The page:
• But reason was only a created thing, imposed with faith upon the world, and the stars promise nothing to no one.
    • No matter how long we exist, we have our memories. Points in time which time itself cannot erase. Suffering may distort my backward glances, but even to suffering, some memories will yield nothing of their beauty or their splendor. Rather they remain as hard as gems.
    • 'Oh my precocious one,' she said. 'You never fail to charm me. Bisexual is it, how Byronic and charming. Doesn't that double's one's chances for love? I'm so delighted.'
    • 'No, but one can feel desperate at any age, don't you think? The young are eternally desperate,' he said frankly. 'And books, they offer one hope - that a whole universe might open up from between the covers, and falling into that universe, one is saved.
    • 'Give me a man or woman who has read a thousand books and you give me an interesting companion. Give me a man or woman who has read perhaps three and you give me a dangerous enemy indeed.'
    • 'This book (Christ The Lord: Out Of Egypt) means more to me than anything I've ever done, I'm not offering agnostic explanations. He is real. He worked miracles. He is the Son of God! And there is so much more to write.'
    • 'Anyone can write a book about an off-the-wall Jesus, a magician. That's easy. But if we really believe the angel came to Mary, that there were shepherds, what was it like? It was more and more exciting to think about.'
    • 'Christians have been arguing with each other for 2,000 years. : What I hope for is that we can love one another, no matter how much we disagree; that we can embrace one another, no matter how tough the arguing becomes. : If we love, we can overcome much of what divides us as people.'
    • To write something, you have to risk making a fool of yourself.
    • We're frightened of what makes us different.
    • The truth is, laughter always sounds more perfect than weeping. Laughter flows in a violent riff and is effortlessly melodic. Weeping is often fought, choked, half strangled, or surrendered to with humiliation.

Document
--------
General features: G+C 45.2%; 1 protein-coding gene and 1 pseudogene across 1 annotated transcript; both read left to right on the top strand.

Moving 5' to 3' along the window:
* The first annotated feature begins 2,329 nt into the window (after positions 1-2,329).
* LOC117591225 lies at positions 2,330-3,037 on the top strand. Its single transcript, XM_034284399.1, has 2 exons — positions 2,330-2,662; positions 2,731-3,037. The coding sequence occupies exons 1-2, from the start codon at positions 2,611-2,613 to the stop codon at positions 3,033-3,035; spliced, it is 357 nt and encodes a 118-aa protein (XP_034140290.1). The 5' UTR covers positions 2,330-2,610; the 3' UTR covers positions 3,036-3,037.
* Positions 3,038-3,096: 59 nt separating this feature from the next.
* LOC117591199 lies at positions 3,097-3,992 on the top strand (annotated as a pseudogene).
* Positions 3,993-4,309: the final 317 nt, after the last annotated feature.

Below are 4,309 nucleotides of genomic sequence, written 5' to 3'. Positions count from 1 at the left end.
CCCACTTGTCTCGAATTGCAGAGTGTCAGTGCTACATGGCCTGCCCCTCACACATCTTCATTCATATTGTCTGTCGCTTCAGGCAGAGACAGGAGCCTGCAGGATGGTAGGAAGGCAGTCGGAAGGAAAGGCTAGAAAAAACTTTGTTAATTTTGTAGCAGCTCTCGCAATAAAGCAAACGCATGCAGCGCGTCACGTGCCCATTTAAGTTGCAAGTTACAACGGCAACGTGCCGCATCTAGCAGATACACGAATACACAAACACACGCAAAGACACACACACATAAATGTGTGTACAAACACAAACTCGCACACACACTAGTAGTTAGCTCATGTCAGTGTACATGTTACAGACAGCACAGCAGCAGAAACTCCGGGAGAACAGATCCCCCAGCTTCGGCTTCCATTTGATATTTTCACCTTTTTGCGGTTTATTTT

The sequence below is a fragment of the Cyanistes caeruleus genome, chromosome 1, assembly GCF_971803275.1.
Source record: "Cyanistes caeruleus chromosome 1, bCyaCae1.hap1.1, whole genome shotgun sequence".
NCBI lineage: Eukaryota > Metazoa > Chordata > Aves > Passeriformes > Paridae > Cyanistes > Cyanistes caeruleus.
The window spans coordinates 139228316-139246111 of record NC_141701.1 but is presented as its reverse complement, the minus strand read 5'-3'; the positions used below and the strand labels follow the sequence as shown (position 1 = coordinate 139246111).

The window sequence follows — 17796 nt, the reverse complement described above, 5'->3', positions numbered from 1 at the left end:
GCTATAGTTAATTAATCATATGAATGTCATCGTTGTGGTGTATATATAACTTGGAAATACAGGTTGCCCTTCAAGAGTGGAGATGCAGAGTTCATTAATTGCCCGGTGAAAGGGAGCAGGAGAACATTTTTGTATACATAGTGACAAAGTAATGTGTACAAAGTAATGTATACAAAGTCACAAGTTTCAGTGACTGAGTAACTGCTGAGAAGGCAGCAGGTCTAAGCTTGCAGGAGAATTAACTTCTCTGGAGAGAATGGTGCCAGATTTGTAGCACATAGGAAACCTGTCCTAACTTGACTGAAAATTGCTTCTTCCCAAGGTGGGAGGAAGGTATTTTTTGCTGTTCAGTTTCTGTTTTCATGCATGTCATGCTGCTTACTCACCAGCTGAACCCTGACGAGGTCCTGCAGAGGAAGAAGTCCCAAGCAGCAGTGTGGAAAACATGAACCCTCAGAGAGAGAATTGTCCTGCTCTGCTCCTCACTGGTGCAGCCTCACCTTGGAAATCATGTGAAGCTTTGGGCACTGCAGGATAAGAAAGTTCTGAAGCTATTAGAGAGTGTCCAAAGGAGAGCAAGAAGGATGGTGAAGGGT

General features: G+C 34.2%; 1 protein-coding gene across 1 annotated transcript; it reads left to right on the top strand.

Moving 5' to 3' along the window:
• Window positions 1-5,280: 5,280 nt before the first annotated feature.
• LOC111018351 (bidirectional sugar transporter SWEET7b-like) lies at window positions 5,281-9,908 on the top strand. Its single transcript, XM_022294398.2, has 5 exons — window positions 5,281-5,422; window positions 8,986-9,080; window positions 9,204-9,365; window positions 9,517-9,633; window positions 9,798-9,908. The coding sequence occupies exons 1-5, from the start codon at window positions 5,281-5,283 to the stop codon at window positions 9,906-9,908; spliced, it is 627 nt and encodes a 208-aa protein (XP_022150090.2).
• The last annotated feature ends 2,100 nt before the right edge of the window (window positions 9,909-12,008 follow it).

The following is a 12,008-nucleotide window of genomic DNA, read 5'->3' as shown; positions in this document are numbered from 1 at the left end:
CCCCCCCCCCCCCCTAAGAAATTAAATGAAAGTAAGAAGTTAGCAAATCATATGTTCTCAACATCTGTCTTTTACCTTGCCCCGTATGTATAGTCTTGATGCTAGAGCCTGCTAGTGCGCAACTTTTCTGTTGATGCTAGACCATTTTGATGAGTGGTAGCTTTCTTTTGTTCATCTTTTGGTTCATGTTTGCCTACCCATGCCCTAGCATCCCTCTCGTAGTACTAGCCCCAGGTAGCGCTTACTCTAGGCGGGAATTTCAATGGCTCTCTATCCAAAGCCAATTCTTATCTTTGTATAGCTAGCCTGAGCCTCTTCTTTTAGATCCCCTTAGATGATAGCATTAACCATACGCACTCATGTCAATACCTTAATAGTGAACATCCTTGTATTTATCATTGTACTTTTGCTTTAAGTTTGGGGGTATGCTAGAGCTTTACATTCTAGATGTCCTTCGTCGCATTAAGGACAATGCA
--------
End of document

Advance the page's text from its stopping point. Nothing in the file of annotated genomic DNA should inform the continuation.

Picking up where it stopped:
• I got to the point where the vampire began describing his brother's death, and the whole thing just exploded! Suddenly, in the guise of Louis, a fantasy figure, I was able to touch the reality that was mine. It had something to do with growing up in New Orleans, this strange, decadent city full of antebellum houses. It had something to do with my old-guard Catholic background. It had something to do with the tragic loss of my daughter and with the death of my mother when I was fourteen. Through Louis' eyes, everything became accessible. But I didn't ask when I was writing what it meant; I only asked if it felt authentic. There was an intensity--an intensity that's still there when I write about those characters. As long as it is there, I will go on with them. In some way they are a perfect metaphor for me.
    • To really ask is to open the door to the whirlwind. The answer may annihilate the question and the questioner.
    • I like mainly to be invisible, to sort of drift around unseen in the world.
    • I was particularly stunned by the casting of [Tom] Cruise, who is no more my Vampire Lestat than Edward G. Robinson is Rhett Butler.
    • A writer can't know everything about what she writes. It's impossible. You reach deep down and you bring up what feels absolutely authentic to you as you move along with the book but you don't know everything about it. You can't.
    • Once I returned to the Church and began to see the universe as a place that really did incorporate redemption and really tried to understand the implications of there being a God, my identification with the vampires as outcasts, as outsiders and lost souls began to totally wane. It no longer worked for me. I had done it. It had led me to this point.
    • I promised that from now on I would write only for the Lord.
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Quotes by Famous People

Who Were Also Born On October 4thWho Also Died On
Anne Rice
Roy Blount
Ernst Kaltenbrunner
Buster Keaton
Walther von Brauchitsch
Rutherford B. Hayes